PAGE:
Figure 4. If the samples don’t exist in same Z-plane, we lose the focus when we move too far (a). In that case, we need to readjust the focus (b) or try another objective

  • Remember the focus limit: To protect your sample and equipment, a focus limit might have been applied. For those who are unfamiliar, the focus limit feature limits the movable range of Z. Usually you don’t need to change the focus limit. But if someone changed the setting or if you’re using an unusually thick sample like a vessel with a tall bottom, the focus limit feature might prevent you from getting close enough to your sample for observation. Please note that the focus limit setting can only be done locally because we need to observe the physical distance between an objective and a sample.

Although we described tips for remote focusing here, another good approach is to automate focusing. You can learn more about automated focusing in our blog post, 4 Tips to Achieve Longer Live Cell Imaging with Less Time in the Lab.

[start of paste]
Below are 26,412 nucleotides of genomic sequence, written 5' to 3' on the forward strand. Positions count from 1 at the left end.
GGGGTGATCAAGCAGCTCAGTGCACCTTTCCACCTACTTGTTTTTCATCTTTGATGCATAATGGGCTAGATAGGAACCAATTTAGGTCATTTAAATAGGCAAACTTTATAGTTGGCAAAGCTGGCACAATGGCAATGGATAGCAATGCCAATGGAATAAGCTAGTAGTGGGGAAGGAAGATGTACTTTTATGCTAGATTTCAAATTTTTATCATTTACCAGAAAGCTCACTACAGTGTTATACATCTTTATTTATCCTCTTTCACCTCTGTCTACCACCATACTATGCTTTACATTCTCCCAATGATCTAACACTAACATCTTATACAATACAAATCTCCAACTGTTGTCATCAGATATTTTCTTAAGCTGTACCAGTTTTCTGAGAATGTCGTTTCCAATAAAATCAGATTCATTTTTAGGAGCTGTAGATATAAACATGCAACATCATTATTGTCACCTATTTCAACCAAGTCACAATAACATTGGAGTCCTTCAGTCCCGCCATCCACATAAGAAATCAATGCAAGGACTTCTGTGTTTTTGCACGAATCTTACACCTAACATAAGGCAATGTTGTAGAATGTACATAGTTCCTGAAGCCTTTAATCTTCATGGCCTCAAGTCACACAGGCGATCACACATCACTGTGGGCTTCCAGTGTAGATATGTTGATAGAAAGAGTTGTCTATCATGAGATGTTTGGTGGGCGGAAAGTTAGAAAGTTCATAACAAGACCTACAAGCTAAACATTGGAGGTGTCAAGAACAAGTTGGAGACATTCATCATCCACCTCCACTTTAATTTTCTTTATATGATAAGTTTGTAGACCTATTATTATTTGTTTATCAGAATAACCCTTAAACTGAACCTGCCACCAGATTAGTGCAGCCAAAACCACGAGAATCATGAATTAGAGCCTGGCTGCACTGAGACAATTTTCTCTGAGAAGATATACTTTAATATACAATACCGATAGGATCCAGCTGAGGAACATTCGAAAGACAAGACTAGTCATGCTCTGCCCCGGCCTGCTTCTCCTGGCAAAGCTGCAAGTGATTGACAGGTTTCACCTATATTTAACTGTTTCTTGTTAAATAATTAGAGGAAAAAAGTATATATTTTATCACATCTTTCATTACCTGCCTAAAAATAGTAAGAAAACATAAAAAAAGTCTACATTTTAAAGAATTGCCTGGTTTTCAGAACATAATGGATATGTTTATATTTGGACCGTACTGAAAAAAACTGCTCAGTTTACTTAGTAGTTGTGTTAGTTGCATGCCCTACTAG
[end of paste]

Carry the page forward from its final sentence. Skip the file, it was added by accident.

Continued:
6. Use a map to identify the XY position.

Another challenge of remote observation is that you can lose the sense of where you’re observing. This is caused by the combination of a limited frame rate, delay on the live image, limited FOV, and lack of direct visibility on the microscope stage.

A helpful solution is to use a map. With a configuration of the motorized stage, you can easily create a map with low magnification. It’s worth spending a little more time to create a map since it can enable you to immediately and continuously identify where you’re observing, and more importantly, you can jump anywhere you want just by clicking a position in the map.

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Senior Product and Strategy Planner and Product Manager

Takeo Ogama is a senior product and strategy planner and a product manager for microscope cameras at Olympus Corporation of the Americas. He has eight years of experience working in the research and development department for various products, including cameras, and eight years of product planning, marketing, and management experience. He holds a master’s degree in neutrino physics from Osaka University in Japan.

Sep 28 2020